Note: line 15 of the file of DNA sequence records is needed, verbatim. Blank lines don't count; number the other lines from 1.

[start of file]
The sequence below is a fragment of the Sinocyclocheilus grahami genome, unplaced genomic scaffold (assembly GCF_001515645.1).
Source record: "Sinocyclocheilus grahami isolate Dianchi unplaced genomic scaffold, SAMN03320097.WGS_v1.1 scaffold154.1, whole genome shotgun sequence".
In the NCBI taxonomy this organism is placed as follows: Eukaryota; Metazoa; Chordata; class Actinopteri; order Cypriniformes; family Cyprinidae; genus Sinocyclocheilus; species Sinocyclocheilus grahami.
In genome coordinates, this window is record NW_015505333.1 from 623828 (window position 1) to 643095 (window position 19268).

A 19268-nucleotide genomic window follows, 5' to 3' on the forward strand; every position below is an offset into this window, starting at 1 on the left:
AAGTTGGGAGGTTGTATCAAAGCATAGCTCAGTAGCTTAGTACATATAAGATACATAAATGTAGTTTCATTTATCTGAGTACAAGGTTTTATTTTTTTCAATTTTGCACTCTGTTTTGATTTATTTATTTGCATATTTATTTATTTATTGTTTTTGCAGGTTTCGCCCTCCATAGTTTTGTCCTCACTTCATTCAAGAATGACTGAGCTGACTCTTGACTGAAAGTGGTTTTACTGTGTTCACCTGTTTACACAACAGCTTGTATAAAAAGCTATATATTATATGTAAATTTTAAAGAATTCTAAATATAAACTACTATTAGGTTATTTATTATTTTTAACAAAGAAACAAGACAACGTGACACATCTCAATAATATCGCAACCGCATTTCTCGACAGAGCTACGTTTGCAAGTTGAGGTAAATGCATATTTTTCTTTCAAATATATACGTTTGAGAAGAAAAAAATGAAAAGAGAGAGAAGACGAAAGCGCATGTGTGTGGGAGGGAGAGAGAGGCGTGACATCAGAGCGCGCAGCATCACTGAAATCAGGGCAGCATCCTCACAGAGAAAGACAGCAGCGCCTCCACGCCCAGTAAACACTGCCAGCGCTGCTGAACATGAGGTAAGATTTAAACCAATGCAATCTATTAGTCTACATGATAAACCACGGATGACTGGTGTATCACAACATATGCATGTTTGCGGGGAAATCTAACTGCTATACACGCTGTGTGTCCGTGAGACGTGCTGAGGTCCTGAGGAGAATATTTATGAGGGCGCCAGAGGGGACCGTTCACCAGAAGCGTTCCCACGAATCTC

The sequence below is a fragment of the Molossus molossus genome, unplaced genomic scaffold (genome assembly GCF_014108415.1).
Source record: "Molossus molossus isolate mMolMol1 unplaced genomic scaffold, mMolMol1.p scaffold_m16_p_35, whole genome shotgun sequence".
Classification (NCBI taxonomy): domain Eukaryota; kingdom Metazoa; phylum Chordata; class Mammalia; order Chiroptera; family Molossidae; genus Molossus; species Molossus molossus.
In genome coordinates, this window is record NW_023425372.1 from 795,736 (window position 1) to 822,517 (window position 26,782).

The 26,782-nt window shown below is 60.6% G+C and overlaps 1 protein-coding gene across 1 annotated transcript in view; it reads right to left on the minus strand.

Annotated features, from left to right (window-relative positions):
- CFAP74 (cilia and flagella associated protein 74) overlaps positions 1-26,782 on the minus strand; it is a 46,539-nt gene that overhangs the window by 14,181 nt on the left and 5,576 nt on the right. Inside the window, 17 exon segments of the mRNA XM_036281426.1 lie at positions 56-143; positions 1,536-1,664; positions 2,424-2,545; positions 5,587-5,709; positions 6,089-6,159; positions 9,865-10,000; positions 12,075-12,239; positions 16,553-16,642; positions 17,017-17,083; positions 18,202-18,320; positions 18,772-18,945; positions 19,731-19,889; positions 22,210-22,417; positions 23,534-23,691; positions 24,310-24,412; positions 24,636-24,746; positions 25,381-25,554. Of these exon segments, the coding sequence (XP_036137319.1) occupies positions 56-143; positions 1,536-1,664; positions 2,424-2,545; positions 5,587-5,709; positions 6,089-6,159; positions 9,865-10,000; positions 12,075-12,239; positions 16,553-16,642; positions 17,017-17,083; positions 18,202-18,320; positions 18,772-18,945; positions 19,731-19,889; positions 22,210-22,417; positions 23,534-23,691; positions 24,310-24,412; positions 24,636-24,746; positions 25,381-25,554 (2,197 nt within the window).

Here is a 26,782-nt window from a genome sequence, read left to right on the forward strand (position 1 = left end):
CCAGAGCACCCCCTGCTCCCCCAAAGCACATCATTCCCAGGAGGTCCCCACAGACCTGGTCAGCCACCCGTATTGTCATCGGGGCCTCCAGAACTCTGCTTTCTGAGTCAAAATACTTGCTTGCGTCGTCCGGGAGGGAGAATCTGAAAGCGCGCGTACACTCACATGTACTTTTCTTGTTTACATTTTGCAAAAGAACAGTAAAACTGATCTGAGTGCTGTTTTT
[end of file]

CCAGAGCACCCCCTGCTCCCCCAAAGCACATCATTCCCAGGAGGTCCCCACAGACCTGGTCAGCCACCCGTATTGTCATCGGGGCCTCCAGAACTCTGCTTTCTGAGTCAAAATACTTGCTTGCGTCGTCCGGGAGGGAGAATCTGAAAGCGCGCGTACACTCACATGTACTTTTCTTGTTTACATTTTGCAAAAGAACAGTAAAACTGATCTGAGTGCTGTTTTT